'Last Samurai' Litigation Set for Trial March 20 With Millions at Stake
The curtain raises soon on a case featuring a pair of brothers who wrote a script entitled "The Last Samurai," say their agent pitched it to defendants, and then had their work allegedly stolen.
The trial over whether Ed Zwick, Marshall Herskovitz and Bedford Falls stole the ideas for the 2003 Tom Cruise film The Last Samurai has been set for March 20 in a Los Angeles federal courthouse. Although Warner Bros. was dismissed as a defendant in the lawsuit brought by screenwriters Aaron and Matthew Benay, the case figures to be a much-watched affair that explores the way film studios acquire and develop screenplays. The plaintiffs are promising to put on quite a show in what Aaron Benay is touting as “one of the biggest idea theft cases in history.”
The parties have allotted 90 hours for the coming trial.
The Benay brothers plan to show that they wrote a script titled "The Last Samurai” between 1997 and 1999 about an embittered American Civil War veteran who travels to Japan to help train the newly-formed peasant Imperial Army at the request of the Emperor. They intend to tell a jury how their agent, David Phillips, orally pitched the WGA-registered screenplay to Bedford Falls executive Rick Solomon, and that within days of their submission, director Zwick had transformed his own working film project, then titled "West of the Rising Sun," purportedly about “a head wrangler on a Japanese cattle drive,” into a samurai film with a suspicious title.
To prove this, the plaintiffs will call to the stand many executives who heard the Benays’ pitch in 2000. They will also be relying upon defendants’ internal drafts and outlines in the making of the film as well as correspondence with each other. Both Zwick and Herskovitz are scheduled to testify, and one can bet the two Hollywood veterans, who just got lifetime achievement awards from the WGA, will be grilled on both the timing and way their film project developed.
By 2000, when the Benay brothers' script was pitched, the plaintiffs aim to show that the film’s creative team was struggling. Zwick met with Dreamworks, for instance, who allegedly told him, "Yeah, yeah, yeah, all this Japanese stuff is great, but what about the white guy?" In response, Zwick directed screenwriter John Logan to “focus on the white guy now.”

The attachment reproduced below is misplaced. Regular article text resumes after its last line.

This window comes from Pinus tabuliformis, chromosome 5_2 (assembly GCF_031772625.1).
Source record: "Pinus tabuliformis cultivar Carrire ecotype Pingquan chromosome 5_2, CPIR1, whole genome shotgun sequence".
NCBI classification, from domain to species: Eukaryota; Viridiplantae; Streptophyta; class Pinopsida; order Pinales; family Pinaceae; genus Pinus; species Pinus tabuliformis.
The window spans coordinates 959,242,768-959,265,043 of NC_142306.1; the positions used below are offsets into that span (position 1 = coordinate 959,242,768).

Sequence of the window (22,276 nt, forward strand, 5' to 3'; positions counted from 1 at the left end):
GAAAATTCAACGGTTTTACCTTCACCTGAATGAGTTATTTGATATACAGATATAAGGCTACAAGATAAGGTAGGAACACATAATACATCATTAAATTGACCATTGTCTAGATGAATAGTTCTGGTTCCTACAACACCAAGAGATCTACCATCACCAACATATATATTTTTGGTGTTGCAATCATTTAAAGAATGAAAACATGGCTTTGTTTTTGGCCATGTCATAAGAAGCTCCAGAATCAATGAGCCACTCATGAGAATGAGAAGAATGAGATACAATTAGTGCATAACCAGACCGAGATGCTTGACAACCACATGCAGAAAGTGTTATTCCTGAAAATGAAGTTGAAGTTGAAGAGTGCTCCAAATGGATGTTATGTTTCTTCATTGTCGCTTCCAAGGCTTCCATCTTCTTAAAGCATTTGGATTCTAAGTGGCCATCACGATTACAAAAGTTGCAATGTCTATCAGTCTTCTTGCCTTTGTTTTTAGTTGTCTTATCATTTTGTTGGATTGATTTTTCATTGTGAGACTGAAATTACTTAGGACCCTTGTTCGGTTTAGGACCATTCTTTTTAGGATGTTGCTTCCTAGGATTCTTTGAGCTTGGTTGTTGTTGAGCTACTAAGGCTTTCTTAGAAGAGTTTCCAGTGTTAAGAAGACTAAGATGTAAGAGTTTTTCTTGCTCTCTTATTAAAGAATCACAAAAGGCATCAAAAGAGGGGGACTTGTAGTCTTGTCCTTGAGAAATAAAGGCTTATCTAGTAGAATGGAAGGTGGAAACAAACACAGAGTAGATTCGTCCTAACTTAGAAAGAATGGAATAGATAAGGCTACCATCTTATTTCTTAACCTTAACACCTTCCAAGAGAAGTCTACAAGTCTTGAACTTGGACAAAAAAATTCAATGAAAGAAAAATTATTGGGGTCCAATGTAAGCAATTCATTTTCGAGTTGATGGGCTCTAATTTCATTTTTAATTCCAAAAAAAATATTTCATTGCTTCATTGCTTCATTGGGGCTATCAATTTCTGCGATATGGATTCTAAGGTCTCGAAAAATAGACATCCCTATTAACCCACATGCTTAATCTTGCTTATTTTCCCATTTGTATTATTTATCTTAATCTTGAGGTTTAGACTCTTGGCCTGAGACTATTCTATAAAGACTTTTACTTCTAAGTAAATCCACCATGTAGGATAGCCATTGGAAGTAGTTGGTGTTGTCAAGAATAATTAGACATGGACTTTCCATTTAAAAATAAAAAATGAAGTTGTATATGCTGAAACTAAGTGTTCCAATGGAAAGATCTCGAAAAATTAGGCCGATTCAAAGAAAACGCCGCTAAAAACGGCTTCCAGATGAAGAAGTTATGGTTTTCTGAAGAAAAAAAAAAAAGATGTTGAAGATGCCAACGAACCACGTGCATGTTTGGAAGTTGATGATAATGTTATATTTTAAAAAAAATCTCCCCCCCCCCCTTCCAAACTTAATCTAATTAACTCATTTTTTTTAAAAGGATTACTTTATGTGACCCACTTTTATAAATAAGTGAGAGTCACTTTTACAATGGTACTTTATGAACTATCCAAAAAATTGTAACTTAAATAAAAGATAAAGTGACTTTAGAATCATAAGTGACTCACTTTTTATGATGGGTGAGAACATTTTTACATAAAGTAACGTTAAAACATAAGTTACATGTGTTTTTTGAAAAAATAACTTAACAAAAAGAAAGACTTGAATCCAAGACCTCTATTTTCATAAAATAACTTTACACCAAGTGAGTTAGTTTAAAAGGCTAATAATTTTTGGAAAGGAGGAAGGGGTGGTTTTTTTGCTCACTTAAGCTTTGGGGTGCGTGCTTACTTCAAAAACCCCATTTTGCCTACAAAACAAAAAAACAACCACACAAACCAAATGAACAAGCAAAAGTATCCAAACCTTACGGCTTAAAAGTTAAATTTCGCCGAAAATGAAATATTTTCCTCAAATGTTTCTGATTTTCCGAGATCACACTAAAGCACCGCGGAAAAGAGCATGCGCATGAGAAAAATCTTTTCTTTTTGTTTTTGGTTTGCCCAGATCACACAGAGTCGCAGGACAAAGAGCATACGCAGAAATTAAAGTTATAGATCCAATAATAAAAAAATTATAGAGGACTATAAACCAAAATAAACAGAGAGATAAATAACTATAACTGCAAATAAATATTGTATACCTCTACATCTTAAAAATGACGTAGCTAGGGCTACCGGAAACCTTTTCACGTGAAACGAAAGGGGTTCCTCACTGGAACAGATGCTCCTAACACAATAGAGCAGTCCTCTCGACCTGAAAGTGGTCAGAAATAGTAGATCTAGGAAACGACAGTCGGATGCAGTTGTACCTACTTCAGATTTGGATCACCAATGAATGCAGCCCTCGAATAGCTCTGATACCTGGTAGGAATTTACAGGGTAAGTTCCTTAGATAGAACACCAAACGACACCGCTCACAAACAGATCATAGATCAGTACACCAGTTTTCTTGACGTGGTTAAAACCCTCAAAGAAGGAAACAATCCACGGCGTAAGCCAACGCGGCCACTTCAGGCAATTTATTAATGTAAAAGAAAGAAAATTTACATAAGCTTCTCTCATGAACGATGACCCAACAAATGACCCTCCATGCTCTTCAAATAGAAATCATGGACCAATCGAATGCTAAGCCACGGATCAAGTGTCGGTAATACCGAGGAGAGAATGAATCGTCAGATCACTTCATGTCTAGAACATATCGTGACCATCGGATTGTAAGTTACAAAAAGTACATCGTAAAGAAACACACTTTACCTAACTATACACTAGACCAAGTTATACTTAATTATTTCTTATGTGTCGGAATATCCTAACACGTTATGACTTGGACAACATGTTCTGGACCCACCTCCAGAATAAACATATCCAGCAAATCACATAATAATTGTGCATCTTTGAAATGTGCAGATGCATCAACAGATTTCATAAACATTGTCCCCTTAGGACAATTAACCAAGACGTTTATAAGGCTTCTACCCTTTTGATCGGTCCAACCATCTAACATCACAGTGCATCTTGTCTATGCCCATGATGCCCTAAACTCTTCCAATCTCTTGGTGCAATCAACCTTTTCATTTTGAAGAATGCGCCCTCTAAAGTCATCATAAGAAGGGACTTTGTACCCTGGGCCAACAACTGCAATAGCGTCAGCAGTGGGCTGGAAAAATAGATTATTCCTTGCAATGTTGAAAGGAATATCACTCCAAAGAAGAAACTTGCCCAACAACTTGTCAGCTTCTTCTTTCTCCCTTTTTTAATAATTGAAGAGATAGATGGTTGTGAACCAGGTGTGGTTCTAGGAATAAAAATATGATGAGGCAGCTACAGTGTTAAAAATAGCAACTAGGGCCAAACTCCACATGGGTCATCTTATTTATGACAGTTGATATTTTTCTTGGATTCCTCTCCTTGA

Logan was dismissed by the judge as a defendant in this lawsuit, but will also be taking the stand. The plaintiffs ridicule the deposition Logan gave in this case, where he purportedly couldn’t recall any books or authors he had researched in writing the script, nor when exactly he figured out the protagonist. At trial, the Benay brothers will present documents that they hope will not only show these things were figured out after their pitch was made, but also that defendants later doctored evidence to hide their tracks.
Ultimately, the plaintiffs, represented by attorney John Marder, believe the facts will prove there was an “implied-in-fact contract” that meant that if the plaintiffs' ideas were used, compensation would be rendered. The way that Hollywood studios accept and decline script submissions will be as much on trial as anything later this month. Among the various executives testifying are Pamela Kirsh, Warners' former senior vp, and Scott Kroopf, Intermedia president and former Radar Pictures COO.
If the Benay brothers win, they might be handsomely rewarded. The film raked in more than $456 million in worldwide box office, and the brothers also want a jury to be mindful when dishing damages of “the positive impact a writer would enjoy had the plaintiffs been credited with a blockbuster film,” according to court documents.
But Zwick and Herskovitz don’t intend to let them get there.
The defendants, represented by Gary Gans at Quinn Emanuel, will attempt to show that that their film was created independently from the plaintiffs’ script, that they never received a copy of the script, and therefore never used any of the ideas. They say there was no contract because the Benay brothers can’t demonstrate privity.
Zwick (Glory, Legends of the Fall, Blood Diamond) and Herskovitz (Shakespeare in Love, Traffic) will testify that the basic elements of the film were developed in late 1999 and early 2000, even before the Benays’ script was allegedly told to them. The court documents suggest that Zwick will tell the jury that he’s been fascinated with Japanese culture back to his undergraduate days at Harvard and had a particular love of the great director Akira Kurosawa. He will say that he read a book after graduating about tragic heroes in Japanese history and wrote his own screenplay about an embittered American military veteran assimilated into Eastern culture.
The director says he was approached by Radar Pictures to helm West of the Rising Sun, but decided to pass. But Zwick says he kept an interest in doing a film that would combine Kurosawa’s Samurai films with John Ford’s westerns, and when it came time to work with Logan, he described to his colleague all the essential elements that would eventually become the box-office smash.
Besides hearing some 90 hours of arguments and testimony from the parties, entertainment executives, and experts, the jury will get a chance to screen the 2003 film.
And, although the Benay brothers never got a chance to have their names on The Last Samurai when it was in theaters, the trial will also feature a live reading of their script so that jury can compare.
Cruise likely won’t take part, but the dramatic reading may represent one form of relief for a pair of writers who have spent years in the court system getting this case to trial. Meanwhile, for all the other writers out there, struggling to figure out the intricacies of the Hollywood script submission process, this coming trial will probably offer some of the best education out there.